The U.S.-led coalition against the self-proclaimed Islamic State carried out air strikes (Al Arabiya) on the militant stronghold of Raqqa in Syria over the weekend. Meanwhile, the Islamic State attacked a power plant (Reuters) in northeastern Syria on Sunday, and militant fighters and a suicide bomber targeted (National) the strategic Iraqi city of Baiji on Saturday. 

IRAN: U.S. Secretary of State John Kerry cautioned (CNN) that talks over Iran's nuclear program "could go either way," saying that significant differences remain as negotiations continue on Monday ahead of a self-imposed July 7 deadline.

CFR's Ray Takeyh discusses the implications of an Iran nuclear deal on U.S. non-proliferation policy in this Op-Ed.


Twin Blasts Rock Nigeria's Jos

At least forty-four people are dead after two bombs exploded (Vanguard) at a mosque and a restaurant in Nigeria's central city of Jos on Sunday. Authorities believed Boko Haram is behind the attacks.

This CFR Backgrounder chronicles the rise of the Boko Haram insurgency.

BURUNDI: Authorities rejected (Star) the second UN mediator named to help address a political crisis on Sunday, citing bias after the UN issued a report that was critical of last week's controversial parliamentary elections. Dozens of people have been killed since political unrest erupted in April, and 140,000 have fled the country.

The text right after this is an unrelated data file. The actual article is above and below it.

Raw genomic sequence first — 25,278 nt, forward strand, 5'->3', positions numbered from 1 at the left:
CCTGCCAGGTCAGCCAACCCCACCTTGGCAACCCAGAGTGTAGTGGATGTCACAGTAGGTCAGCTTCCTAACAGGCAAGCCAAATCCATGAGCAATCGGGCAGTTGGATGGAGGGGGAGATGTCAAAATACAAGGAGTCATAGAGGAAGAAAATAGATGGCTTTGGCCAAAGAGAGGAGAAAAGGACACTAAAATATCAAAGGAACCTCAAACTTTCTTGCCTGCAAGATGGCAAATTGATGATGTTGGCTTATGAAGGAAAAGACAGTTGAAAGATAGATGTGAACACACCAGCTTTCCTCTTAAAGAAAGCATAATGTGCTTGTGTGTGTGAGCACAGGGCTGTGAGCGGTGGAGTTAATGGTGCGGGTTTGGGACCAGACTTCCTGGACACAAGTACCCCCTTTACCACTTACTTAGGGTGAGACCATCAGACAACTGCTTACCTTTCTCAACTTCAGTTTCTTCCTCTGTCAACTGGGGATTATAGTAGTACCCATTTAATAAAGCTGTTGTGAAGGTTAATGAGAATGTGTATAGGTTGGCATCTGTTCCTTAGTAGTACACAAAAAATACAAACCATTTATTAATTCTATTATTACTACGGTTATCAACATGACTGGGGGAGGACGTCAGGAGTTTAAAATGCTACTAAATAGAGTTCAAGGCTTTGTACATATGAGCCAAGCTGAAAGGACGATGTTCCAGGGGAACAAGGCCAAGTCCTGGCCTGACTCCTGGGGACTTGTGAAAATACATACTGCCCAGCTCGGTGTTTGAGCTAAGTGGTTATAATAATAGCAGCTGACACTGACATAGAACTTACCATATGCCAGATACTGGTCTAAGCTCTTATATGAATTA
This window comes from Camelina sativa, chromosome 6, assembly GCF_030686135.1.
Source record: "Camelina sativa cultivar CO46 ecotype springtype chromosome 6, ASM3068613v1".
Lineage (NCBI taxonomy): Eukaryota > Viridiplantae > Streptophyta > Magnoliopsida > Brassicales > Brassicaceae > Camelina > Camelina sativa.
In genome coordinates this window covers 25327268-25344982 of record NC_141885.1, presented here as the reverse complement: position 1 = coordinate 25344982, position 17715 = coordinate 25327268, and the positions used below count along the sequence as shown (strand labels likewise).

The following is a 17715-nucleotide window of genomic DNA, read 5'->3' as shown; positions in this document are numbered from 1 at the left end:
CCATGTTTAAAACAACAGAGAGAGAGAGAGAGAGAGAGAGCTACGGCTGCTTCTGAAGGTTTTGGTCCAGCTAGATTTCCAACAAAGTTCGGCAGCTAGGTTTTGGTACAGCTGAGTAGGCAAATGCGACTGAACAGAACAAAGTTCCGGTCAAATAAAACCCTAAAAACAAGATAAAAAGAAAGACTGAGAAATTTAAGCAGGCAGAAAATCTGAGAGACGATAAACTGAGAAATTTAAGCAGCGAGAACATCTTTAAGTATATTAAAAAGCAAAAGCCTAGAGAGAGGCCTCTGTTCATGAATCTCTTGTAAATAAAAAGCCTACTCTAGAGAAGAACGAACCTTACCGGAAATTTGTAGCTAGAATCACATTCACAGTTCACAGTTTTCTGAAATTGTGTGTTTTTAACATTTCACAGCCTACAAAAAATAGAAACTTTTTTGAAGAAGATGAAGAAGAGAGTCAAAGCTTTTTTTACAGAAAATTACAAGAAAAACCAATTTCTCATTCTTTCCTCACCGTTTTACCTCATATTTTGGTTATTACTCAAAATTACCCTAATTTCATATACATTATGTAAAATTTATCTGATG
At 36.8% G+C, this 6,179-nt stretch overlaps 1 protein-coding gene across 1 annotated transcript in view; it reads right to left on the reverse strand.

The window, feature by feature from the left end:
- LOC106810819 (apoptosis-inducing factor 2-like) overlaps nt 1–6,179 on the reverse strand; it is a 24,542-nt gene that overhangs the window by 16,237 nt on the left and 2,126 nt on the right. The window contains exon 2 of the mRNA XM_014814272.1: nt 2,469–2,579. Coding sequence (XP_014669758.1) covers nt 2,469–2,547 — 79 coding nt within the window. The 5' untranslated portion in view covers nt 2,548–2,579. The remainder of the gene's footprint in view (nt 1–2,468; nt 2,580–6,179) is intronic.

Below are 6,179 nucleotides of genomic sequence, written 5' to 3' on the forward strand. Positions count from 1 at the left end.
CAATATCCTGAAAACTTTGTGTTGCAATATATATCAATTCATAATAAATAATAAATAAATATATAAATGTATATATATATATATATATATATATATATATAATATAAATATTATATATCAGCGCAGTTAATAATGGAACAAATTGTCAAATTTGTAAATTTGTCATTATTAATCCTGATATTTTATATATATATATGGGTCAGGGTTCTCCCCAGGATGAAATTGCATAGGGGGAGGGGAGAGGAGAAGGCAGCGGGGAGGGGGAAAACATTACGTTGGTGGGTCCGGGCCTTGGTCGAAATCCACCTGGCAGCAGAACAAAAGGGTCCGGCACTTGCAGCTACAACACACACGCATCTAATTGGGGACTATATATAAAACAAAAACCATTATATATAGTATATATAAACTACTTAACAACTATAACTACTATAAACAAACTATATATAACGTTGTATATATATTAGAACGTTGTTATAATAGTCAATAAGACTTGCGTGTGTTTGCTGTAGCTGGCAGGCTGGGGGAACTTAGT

EU Official: 'No Plan B' if Paris Climate Talks Fail

EU Commissioner for climate action Miguel Canete warned that if governments fail (Guardian) to reach a global agreement to cut greenhouse gas emissions at negotiations in Paris in December, there is 'no plan B.'


Pope Begins South America Tour in Ecuador

Pope Francis arrived (Al Jazeera) in Ecuador on Sunday for the first leg of a three-nation visit to South America. More than one million people are expected to gather for a mass in Quito on Monday. The pontiff will travel to Bolivia and Paraguay later this week.

COLOMBIA: The FARC rebel group proposed to take steps (Colombia Reports) to curb the production of illicit drugs on Sunday. The deal is one of the partial agreements reached during ongoing peace talks between FARC and government authorities since 2012.

This CFR Backgrounder looks at the history of Colombia's guerrilla groups.